GMO soybeans: Why they are so harmful to human health

soybeansSoybeans are the second-largest food crop grown in the US, and more than 90 percent of it is genetically modified (GM). Currently, no GM soybeans are grown in Australia, but there are other varieties of foods that are. These include cotton and canola. Genetically modified cotton is used to create cooking products (and is sometimes added to stockfeed,) and GM canola is found in cooking oil, margarine, tinned and snack foods.

However, imported into Australia are the following: genetically modified soybean, potato, sugar beets and corn. Whether you know it or not, GM foods are present in a large number of processed foods, in the form of preservatives and flavour enhancers. They are also present in the animal products we consume to some degree, as livestock are often fed grain that contains GM corn and soybean products.

Why are these foods dangerous to health?

While those that stand to profit from the situation would like Australians to believe that GM products are absolutely safe to consume, this is simply not the case.

Genetically modified products contain altered DNA to make them more resistant to drought, pests and diseases that can reduce crop yield. This is done by either adding or subtracting certain genes from the plant. In some cases, the plant DNA is modified to include viral DNA, to make the organism immune to that particular virus. Unfortunately for the consumer, that means that they are ingesting  plant and viral material.

While the world’s population continues to grow at a rapid rate, and fears increasing that the food supply may not be able to keep up, genetic modification to increase crop yield may seem like a good idea – but the truth is that the long term affects of consuming GMO foods have not yet been determined.

A recent study found that pigs fed with genetically modified soy and maize showed substantially increased levels of stomach inflammation compared to those who ate non-GM food.[1] Chronic inflammation is a major cause of cancer.

Monsanto, the world’s largest supplier of genetically modified seeds, has modified the DNA of their products to withstand their main herbicide ‘Roundup’, so that when the crops are sprayed, they don’t die. A recent scientific report showed that Roundup residue was found in food stuffs meant for human consumption. The report linked Roundup to the development of many chronic diseases, including  Parkinson’s disease, cancer and infertility (both male and female). [2]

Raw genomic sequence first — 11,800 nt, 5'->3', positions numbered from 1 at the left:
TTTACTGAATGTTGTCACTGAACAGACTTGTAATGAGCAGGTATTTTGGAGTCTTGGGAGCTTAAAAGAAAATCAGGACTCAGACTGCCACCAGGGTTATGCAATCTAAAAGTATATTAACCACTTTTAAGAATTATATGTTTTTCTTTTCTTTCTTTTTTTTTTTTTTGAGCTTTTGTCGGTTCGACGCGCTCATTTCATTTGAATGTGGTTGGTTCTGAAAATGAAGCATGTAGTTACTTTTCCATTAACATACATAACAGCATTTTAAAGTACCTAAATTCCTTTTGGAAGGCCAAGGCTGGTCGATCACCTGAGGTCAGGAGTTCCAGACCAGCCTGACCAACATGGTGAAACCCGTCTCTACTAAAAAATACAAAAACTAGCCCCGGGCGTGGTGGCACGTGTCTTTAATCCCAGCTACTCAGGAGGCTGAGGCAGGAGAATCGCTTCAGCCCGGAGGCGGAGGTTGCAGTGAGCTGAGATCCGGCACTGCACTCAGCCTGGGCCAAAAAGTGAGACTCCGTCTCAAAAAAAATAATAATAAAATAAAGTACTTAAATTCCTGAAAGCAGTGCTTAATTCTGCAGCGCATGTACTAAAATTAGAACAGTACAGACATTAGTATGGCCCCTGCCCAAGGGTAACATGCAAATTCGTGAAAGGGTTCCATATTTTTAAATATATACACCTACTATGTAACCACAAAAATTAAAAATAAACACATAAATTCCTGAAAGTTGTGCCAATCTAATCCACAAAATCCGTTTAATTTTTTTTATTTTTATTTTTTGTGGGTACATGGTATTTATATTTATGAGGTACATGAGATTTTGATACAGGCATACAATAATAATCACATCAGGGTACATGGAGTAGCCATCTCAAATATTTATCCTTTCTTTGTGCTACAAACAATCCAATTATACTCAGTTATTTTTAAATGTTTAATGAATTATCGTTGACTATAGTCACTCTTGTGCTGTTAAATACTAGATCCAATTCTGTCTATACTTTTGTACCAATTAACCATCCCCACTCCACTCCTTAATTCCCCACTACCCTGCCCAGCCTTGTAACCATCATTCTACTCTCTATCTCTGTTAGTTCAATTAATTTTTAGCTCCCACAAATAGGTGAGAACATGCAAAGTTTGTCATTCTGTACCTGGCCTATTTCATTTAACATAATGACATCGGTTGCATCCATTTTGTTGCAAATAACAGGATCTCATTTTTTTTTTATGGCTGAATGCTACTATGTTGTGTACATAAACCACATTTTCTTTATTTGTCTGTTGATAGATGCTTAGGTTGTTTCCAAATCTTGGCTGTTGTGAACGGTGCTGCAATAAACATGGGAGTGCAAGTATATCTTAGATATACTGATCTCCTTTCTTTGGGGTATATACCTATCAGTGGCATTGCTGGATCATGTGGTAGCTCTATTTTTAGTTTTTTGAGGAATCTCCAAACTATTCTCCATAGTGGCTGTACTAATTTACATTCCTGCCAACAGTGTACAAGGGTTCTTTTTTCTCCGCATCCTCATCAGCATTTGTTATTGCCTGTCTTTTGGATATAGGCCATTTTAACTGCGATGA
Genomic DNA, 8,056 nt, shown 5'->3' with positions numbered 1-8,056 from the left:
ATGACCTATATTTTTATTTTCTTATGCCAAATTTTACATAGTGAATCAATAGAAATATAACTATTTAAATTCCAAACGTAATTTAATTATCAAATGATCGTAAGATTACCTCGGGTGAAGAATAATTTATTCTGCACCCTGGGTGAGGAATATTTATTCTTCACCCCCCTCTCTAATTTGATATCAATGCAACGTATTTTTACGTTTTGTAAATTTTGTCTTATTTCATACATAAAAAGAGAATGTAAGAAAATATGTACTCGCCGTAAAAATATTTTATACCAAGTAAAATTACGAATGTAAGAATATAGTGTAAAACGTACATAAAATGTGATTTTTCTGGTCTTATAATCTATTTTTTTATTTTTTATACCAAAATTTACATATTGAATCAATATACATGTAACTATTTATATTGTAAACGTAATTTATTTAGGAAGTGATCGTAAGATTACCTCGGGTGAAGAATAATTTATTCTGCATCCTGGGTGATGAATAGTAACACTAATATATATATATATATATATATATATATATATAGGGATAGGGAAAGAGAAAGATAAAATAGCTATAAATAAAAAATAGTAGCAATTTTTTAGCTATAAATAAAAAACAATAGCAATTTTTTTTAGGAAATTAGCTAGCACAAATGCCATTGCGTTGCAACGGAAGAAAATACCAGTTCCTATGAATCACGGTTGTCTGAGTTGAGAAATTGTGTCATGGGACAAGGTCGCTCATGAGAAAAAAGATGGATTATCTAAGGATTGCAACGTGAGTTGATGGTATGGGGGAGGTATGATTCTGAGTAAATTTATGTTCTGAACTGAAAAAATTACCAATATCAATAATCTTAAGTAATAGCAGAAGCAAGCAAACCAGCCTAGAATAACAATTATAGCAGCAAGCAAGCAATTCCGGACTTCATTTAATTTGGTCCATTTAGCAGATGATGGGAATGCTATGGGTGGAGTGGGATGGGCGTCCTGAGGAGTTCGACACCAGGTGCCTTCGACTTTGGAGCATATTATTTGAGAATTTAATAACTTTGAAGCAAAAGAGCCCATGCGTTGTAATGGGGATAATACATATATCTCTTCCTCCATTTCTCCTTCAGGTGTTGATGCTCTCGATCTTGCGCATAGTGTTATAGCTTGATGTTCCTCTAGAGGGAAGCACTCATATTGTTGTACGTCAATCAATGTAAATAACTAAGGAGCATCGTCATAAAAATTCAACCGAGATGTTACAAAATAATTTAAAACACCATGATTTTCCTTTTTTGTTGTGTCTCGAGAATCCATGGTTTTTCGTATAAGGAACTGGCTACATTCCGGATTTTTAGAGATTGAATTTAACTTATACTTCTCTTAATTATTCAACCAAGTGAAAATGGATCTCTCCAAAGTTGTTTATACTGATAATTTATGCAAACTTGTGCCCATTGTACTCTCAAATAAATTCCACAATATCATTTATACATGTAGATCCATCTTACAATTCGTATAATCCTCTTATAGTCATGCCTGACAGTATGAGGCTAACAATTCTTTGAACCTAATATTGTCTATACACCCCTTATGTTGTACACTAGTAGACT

GMO labelling in Australia.

In Australia, the labelling of GM foods is required by law. However, if the food product is highly processed (as many prepackaged foods are), the manufacturer does not have to supply this information on the label.[3] Unfortunately, this is where most of genetically modified foods end up and the unsuspecting consumer never knows any different.

How to avoid genetically modified foods…

The best way is to buy organic whenever possible. Certified organic foods are free from genetic modification, herbicides and pesticides. They can be more expensive, but evidence shows that they contain higher amounts of nutrients than their artificial counterparts.

Avoiding processed or packaged foods is a good idea in general. They often contain high amounts of sugar, salt and usually trans fats too, so avoiding the purchase of these products is helpful, even if you’re not concerned about the GM component.

While we have yet to understand completely the affect that genetically modified foods will have on human health in the long term, it is clear that the short term benefit of producing high yield crops will put us at a disadvantage sooner or later. Throughout the world campaigning continues, to stop big producers like Monsanto from continuing GM practices at the ultimate expense of the consumer.

 


 

Source: Mercola.com  – GMO Update—Vermont Passes GMO Labeling Bill and Stands Up to Industry Bullying as New Research Confirms Safety Concerns. May 6th , 2014.

[1] Carman, J.A et al. A long-term toxicology study on pigs fed a combined genetically modified (GM) soy and GM maize diet. Journal of Organic Systems. Vol 8-1, June 2013.

[2] http://www.foodmag.com.au/features/gm-foods-are-producers-fighting-an-uphill-battle

[3] http://www.betterhealth.vic.gov.au/bhcv2/bhcarticles.nsf/pages/Food_-_genetically_modified_(GM)

2016-10-26T10:51:03+00:00Wednesday, May 14, 2014|Categories: Facebook, Food, Nature, Nutritional Medicine, People|Tags: , , , , |